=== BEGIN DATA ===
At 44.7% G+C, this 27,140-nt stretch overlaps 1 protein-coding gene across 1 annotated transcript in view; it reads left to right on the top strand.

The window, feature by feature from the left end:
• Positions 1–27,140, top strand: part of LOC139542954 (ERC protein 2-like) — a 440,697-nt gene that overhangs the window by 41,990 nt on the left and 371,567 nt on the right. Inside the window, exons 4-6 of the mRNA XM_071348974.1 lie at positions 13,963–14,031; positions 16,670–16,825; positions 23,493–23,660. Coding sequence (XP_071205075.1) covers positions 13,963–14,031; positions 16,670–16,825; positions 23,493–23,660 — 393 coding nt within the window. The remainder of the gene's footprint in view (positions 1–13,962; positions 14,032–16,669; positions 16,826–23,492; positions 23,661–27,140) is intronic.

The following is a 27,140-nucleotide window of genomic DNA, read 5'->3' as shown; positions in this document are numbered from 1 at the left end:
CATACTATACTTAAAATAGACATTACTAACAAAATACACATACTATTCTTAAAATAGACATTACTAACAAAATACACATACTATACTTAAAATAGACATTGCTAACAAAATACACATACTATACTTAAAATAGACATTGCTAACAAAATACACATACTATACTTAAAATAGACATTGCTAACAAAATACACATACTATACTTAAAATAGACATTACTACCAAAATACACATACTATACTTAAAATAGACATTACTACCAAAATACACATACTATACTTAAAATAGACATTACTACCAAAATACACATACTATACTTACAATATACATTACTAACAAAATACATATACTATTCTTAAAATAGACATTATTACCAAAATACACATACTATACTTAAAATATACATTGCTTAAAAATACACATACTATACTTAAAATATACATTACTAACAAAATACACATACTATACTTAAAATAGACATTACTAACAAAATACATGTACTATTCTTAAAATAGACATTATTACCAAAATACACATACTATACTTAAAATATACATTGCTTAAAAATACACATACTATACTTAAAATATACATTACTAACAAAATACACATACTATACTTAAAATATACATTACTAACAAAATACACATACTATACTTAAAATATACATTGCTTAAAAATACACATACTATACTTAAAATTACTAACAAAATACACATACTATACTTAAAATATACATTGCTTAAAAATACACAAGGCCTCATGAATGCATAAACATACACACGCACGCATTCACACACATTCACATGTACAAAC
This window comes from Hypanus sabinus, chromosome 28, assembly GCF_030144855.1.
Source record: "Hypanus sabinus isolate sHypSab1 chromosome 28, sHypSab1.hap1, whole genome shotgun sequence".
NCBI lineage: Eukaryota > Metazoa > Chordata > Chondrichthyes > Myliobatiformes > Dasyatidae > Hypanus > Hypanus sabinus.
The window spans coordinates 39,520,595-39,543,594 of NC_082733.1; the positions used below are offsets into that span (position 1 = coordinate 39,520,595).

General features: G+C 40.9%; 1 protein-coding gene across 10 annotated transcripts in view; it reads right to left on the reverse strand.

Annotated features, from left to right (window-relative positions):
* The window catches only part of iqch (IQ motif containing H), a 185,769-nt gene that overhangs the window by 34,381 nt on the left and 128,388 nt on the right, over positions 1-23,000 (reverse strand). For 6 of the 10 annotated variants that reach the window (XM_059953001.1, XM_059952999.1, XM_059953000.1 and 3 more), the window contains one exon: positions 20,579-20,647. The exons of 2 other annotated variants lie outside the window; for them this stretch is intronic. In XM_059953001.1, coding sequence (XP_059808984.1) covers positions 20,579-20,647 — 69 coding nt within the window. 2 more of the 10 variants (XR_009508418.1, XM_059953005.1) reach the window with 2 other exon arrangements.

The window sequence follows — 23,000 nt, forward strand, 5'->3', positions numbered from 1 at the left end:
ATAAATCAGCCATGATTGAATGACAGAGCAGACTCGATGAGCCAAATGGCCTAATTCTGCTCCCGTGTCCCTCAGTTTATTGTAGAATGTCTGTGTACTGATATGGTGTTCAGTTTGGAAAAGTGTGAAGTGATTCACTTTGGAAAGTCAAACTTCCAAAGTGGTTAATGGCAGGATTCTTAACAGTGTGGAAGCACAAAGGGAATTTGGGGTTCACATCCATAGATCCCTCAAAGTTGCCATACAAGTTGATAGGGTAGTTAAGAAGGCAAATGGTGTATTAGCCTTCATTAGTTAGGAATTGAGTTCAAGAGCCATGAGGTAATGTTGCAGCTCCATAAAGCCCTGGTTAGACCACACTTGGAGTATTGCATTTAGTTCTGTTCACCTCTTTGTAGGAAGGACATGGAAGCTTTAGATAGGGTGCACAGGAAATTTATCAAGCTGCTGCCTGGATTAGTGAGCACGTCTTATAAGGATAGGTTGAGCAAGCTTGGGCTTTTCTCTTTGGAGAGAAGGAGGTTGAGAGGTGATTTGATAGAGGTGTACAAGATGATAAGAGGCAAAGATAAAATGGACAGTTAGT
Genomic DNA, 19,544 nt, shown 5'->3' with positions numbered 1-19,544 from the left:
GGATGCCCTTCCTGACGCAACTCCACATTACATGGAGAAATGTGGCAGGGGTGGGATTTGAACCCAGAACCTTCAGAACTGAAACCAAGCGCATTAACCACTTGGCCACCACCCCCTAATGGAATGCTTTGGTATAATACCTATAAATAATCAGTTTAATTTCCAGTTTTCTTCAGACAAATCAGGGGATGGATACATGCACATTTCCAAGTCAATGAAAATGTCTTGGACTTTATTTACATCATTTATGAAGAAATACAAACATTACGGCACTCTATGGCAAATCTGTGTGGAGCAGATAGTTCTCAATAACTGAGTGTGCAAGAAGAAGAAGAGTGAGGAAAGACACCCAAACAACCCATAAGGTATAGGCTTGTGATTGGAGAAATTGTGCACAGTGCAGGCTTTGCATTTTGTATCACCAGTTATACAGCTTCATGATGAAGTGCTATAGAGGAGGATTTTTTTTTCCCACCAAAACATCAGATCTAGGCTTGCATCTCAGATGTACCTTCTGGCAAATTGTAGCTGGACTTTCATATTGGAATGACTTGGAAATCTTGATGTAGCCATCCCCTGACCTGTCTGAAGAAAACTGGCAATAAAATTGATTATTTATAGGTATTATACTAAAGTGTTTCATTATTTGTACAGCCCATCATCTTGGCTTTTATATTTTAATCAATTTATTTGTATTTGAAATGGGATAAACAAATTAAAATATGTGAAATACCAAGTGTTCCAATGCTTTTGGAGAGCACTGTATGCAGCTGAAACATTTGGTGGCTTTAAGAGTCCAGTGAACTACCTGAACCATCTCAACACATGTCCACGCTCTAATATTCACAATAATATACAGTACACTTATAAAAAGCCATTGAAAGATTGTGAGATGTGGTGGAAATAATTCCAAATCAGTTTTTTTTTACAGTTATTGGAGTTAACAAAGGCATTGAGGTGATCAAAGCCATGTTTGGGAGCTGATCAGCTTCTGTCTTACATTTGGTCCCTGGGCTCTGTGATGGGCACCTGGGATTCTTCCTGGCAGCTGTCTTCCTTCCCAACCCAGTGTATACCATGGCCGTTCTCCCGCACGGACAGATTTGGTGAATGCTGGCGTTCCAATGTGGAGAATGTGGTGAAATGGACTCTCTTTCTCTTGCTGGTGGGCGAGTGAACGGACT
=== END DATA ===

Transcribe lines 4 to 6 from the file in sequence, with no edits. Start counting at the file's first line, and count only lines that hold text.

The following is a 27,140-nucleotide window of genomic DNA, read 5'->3' as shown; positions in this document are numbered from 1 at the left end:
CATACTATACTTAAAATAGACATTACTAACAAAATACACATACTATTCTTAAAATAGACATTACTAACAAAATACACATACTATACTTAAAATAGACATTGCTAACAAAATACACATACTATACTTAAAATAGACATTGCTAACAAAATACACATACTATACTTAAAATAGACATTGCTAACAAAATACACATACTATACTTAAAATAGACATTACTACCAAAATACACATACTATACTTAAAATAGACATTACTACCAAAATACACATACTATACTTAAAATAGACATTACTACCAAAATACACATACTATACTTACAATATACATTACTAACAAAATACATATACTATTCTTAAAATAGACATTATTACCAAAATACACATACTATACTTAAAATATACATTGCTTAAAAATACACATACTATACTTAAAATATACATTACTAACAAAATACACATACTATACTTAAAATAGACATTACTAACAAAATACATGTACTATTCTTAAAATAGACATTATTACCAAAATACACATACTATACTTAAAATATACATTGCTTAAAAATACACATACTATACTTAAAATATACATTACTAACAAAATACACATACTATACTTAAAATATACATTACTAACAAAATACACATACTATACTTAAAATATACATTGCTTAAAAATACACATACTATACTTAAAATTACTAACAAAATACACATACTATACTTAAAATATACATTGCTTAAAAATACACAAGGCCTCATGAATGCATAAACATACACACGCACGCATTCACACACATTCACATGTACAAAC
This window comes from Hypanus sabinus, chromosome 28, assembly GCF_030144855.1.